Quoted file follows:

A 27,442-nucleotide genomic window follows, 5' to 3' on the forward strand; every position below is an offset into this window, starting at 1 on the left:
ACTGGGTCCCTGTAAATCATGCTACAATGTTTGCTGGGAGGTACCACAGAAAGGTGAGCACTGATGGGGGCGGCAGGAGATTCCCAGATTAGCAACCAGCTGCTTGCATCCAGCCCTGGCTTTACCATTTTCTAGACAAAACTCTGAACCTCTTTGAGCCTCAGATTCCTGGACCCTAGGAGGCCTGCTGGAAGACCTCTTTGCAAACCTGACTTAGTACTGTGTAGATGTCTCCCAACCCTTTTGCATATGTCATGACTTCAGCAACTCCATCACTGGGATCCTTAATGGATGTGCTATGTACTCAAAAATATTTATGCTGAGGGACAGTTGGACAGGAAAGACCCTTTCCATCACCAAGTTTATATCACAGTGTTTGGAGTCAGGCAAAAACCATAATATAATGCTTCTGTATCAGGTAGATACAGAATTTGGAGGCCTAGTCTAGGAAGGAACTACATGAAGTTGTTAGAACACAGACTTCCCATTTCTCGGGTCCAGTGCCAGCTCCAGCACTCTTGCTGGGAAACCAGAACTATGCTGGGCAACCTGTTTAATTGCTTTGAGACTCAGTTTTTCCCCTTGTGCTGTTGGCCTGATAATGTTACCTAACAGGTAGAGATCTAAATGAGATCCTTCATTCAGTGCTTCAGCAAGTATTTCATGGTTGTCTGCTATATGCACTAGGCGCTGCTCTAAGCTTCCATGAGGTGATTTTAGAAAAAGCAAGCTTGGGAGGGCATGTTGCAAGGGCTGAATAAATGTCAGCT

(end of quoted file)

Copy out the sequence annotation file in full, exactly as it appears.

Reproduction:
A 27,442-nucleotide genomic window follows, 5' to 3' on the forward strand; every position below is an offset into this window, starting at 1 on the left:
ACTGGGTCCCTGTAAATCATGCTACAATGTTTGCTGGGAGGTACCACAGAAAGGTGAGCACTGATGGGGGCGGCAGGAGATTCCCAGATTAGCAACCAGCTGCTTGCATCCAGCCCTGGCTTTACCATTTTCTAGACAAAACTCTGAACCTCTTTGAGCCTCAGATTCCTGGACCCTAGGAGGCCTGCTGGAAGACCTCTTTGCAAACCTGACTTAGTACTGTGTAGATGTCTCCCAACCCTTTTGCATATGTCATGACTTCAGCAACTCCATCACTGGGATCCTTAATGGATGTGCTATGTACTCAAAAATATTTATGCTGAGGGACAGTTGGACAGGAAAGACCCTTTCCATCACCAAGTTTATATCACAGTGTTTGGAGTCAGGCAAAAACCATAATATAATGCTTCTGTATCAGGTAGATACAGAATTTGGAGGCCTAGTCTAGGAAGGAACTACATGAAGTTGTTAGAACACAGACTTCCCATTTCTCGGGTCCAGTGCCAGCTCCAGCACTCTTGCTGGGAAACCAGAACTATGCTGGGCAACCTGTTTAATTGCTTTGAGACTCAGTTTTTCCCCTTGTGCTGTTGGCCTGATAATGTTACCTAACAGGTAGAGATCTAAATGAGATCCTTCATTCAGTGCTTCAGCAAGTATTTCATGGTTGTCTGCTATATGCACTAGGCGCTGCTCTAAGCTTCCATGAGGTGATTTTAGAAAAAGCAAGCTTGGGAGGGCATGTTGCAAGGGCTGAATAAATGTCAGCT